Mary D. Midkiff
Press Article - January 2001
any psychiatry session or workout in a gym, a horse is the best
form of therapy.
is a therapist. My mare is especially challenging and demanding
which requires patience, trust and understanding on my part.
When I go to spend time with her I know I must shift to a form
of communication which uses all of my senses or neither one
of us is going to have a pleasant, gratifying experience. I
must let go of daily tensions, clear my mind of schedules and
plans and join her in a sensory way.
If you have
ever experienced a therapy session with a social worker, a mediator,
a psychologist or psychiatrist you know that your hour in that
office transcends anything going on outside. You are focused
inward, you must live in the moment, you listen to yourself,
you become circumspective about where you are in your life.
Being with my horse does the same for me and offers me a meditative
opportunity. Even when I am at speed with my horse or in a difficult
performance situation there is meditation and focus into the
partnership; a partnership that is always revealing insights.
As I researched
my upcoming book, She Flies Without Wings: How Horse's Touch
a Woman's Soul, time after time, book after book, poem after
poem, song after song, I came across horse people with power
derived from their moments with horses. I can only wish that
everyone had a taste of what horses can bring into their lives.
As we leave
our homes and businesses to visit a horse whether he/she is
a few yards out the back door or several miles away, we enter
into another dimension, a world full of flavor and perspective.
It's a place that is nourishing for the soul and healthy for
I am always
amazed when non-horse knowing people are surprised that I sweat
when I ride. A few years ago, a friend and neighbor working
in his yard saw me come out of the house dressed to go riding
and asked what I did for exercise. That question took me aback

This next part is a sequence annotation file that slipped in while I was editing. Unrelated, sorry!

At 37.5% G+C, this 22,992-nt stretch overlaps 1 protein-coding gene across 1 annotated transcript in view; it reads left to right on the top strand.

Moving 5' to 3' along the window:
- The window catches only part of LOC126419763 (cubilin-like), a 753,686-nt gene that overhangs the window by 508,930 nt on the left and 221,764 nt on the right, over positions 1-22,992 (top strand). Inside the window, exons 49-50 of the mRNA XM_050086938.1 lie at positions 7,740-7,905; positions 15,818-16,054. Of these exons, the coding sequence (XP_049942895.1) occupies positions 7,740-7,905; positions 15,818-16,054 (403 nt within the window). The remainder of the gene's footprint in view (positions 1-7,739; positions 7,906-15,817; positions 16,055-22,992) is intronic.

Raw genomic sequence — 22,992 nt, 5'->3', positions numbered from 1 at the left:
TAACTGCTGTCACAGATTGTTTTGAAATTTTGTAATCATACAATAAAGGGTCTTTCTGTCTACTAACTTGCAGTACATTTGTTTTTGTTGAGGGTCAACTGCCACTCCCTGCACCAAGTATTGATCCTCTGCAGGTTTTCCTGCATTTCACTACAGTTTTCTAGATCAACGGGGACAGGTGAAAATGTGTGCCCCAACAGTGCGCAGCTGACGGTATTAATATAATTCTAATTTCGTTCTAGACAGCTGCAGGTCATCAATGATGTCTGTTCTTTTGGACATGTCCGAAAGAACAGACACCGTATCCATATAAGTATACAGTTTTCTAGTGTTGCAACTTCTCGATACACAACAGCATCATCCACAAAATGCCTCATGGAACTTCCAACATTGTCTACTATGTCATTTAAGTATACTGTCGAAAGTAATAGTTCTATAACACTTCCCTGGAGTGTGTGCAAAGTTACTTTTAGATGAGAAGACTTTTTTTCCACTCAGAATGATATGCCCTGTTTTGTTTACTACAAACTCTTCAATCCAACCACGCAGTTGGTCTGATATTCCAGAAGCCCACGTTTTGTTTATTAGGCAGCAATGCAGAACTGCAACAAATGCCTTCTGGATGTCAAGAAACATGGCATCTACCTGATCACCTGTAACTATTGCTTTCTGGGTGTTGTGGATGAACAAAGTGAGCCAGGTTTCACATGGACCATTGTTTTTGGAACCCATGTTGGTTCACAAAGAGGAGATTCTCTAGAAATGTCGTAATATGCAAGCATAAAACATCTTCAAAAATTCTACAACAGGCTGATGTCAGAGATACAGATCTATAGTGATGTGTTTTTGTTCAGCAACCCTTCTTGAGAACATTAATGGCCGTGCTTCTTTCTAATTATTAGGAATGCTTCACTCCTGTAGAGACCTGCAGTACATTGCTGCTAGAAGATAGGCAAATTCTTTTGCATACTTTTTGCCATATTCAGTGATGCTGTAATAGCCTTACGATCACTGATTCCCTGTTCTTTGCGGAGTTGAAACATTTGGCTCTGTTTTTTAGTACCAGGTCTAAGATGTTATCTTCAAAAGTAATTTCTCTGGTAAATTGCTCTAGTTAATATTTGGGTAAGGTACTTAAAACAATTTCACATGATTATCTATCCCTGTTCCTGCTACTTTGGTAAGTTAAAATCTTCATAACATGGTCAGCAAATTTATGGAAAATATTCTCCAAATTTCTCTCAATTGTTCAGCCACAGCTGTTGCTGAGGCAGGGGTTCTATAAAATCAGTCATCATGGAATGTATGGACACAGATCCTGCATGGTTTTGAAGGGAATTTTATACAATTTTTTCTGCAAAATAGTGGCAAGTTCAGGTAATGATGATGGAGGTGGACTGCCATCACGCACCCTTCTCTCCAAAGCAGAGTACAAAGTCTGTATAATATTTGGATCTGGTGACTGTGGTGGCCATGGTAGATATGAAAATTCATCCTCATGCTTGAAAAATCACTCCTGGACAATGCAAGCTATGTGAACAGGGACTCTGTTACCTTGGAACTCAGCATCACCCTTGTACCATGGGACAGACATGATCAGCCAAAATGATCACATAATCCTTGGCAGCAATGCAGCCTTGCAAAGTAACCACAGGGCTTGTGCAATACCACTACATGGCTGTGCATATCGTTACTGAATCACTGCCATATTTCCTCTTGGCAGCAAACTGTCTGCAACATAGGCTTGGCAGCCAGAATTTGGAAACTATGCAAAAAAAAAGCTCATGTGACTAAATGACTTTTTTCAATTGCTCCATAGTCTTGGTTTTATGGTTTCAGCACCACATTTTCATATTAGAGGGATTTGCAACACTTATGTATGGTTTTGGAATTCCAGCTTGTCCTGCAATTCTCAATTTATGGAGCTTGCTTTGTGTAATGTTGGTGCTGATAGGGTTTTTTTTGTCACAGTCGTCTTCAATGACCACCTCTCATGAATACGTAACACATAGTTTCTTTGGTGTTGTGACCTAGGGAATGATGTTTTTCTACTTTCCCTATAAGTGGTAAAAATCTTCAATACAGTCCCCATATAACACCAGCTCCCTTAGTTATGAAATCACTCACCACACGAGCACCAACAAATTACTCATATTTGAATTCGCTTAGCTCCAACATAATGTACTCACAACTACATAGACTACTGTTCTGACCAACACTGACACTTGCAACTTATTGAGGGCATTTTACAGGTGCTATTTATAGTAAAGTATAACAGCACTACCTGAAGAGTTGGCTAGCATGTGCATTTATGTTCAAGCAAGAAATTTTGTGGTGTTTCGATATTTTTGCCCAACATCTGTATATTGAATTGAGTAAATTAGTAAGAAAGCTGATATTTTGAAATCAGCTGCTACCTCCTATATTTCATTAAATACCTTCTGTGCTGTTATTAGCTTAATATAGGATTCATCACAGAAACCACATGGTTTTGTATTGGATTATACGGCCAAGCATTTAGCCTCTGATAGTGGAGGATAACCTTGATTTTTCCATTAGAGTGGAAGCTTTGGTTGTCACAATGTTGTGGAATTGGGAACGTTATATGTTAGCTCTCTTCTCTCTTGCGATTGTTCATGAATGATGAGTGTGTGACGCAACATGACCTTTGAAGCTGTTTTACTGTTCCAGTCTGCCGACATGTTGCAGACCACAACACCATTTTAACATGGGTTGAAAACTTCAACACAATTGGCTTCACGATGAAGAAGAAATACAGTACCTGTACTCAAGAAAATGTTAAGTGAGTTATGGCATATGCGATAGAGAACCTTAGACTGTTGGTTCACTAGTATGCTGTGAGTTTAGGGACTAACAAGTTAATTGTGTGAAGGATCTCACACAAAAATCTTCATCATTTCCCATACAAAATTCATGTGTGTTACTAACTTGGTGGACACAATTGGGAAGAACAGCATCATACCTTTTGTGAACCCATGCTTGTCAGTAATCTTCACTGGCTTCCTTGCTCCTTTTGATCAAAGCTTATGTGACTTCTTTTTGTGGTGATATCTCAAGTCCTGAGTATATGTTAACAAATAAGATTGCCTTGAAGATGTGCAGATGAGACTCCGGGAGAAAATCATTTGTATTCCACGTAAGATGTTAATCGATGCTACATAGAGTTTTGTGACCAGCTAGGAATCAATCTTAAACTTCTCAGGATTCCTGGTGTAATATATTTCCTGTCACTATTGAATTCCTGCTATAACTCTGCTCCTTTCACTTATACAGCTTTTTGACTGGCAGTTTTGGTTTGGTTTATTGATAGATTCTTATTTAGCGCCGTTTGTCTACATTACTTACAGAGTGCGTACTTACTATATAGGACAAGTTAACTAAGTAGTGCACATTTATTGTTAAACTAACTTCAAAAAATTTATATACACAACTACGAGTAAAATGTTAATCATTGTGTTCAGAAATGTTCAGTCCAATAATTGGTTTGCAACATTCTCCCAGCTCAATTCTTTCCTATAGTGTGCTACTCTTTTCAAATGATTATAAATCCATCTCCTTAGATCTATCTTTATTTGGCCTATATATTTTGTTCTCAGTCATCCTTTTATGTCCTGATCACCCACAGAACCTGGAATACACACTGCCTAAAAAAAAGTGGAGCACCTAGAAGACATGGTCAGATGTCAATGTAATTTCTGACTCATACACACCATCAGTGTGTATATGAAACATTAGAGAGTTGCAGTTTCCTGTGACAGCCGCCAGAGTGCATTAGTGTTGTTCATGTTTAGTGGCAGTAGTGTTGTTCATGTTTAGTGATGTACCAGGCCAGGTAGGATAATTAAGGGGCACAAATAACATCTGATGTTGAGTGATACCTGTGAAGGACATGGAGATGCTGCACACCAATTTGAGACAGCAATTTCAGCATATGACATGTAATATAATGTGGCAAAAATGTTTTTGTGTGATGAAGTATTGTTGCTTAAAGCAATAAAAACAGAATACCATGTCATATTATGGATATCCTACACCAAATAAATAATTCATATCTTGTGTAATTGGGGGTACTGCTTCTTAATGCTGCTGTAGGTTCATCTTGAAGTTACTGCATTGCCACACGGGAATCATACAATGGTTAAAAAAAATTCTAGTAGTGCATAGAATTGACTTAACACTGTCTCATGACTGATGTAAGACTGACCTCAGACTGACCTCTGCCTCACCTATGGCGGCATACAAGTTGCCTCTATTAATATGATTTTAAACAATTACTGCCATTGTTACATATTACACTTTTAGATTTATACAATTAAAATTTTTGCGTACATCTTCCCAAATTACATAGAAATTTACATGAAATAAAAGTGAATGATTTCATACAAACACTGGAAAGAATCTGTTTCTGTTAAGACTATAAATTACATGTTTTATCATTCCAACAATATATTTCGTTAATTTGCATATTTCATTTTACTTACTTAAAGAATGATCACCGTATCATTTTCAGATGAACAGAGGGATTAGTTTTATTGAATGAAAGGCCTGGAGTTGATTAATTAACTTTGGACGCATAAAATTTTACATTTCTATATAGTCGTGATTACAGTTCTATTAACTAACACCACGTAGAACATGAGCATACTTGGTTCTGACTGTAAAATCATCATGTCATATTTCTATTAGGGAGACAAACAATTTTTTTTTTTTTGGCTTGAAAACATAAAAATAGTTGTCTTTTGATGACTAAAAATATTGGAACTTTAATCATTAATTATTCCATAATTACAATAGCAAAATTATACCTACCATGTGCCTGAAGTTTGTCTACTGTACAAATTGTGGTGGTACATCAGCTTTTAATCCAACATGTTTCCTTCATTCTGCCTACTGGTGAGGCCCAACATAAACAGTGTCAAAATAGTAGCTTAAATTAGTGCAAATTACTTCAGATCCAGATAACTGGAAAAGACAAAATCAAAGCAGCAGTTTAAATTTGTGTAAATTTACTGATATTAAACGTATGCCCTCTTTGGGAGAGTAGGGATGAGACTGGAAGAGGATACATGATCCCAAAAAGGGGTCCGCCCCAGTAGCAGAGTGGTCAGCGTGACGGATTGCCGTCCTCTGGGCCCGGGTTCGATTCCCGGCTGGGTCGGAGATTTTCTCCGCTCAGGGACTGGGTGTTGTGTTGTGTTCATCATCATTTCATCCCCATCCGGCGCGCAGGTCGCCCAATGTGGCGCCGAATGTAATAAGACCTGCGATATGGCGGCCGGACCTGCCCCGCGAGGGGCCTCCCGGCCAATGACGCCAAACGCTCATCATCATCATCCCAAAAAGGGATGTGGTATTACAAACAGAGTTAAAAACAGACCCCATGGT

for a few seconds as I always think of riding as an aerobic
and anaerobic workout. I told him I ride my horse 5 times per
week, take long walks and stretch everyday. He said, "You
mean you sweat when you ride? I always thought the horse did
all the work."
another reminder for me that most people don't realize what
the horse has to offer them in the way of a healthy lifestyle.
Physically, work around the horse helps maintain fitness and
riding promotes flexibility, strength and balance. Granted,
as I age I have to stretch everyday and strengthen 3 times per
week to prevent injury and promote conditioning, however, riding
is always the stimulus to take care of my body.
I have been away from my horse for a week or so (that's about
as long as I can go without getting too cranky), I come back
to her feeling lessened all over. When I begin grooming her,
picking up the curry, the brush, the hoofpick, the comb, the
rub rags, I feel strength pour back into me and enjoy the physical
exertion all over again. The layers of clothing peel off as
I work around my horse as if to warm me up and get my circulation
going before I put a foot in the stirrup.
I give my
mare therapeutic attention too. Even before a trail ride, I
walk her in hand and encourage her to bend and stretch and flex
her hocks. When I mount we are both in a position to move ahead
and graduate into work, whether it's climbing hills or practicing
dressage and jumping.
my experience with my horse has been exceptionally good that
day or not so good, I still feel as though I have been taken
care of and settled. My mare listens when I need to talk, she
gives me perspective on nature and what issues are really important
in life, she mirrors my behavior, and she reminds me tomorrow
is another day for another opportunity.
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D. Midkiff's new book, She Flies Without Wings: How Horses
Touch A Woman's Soul (Random House, Delacorte Press)
is now on sale at Amazon.com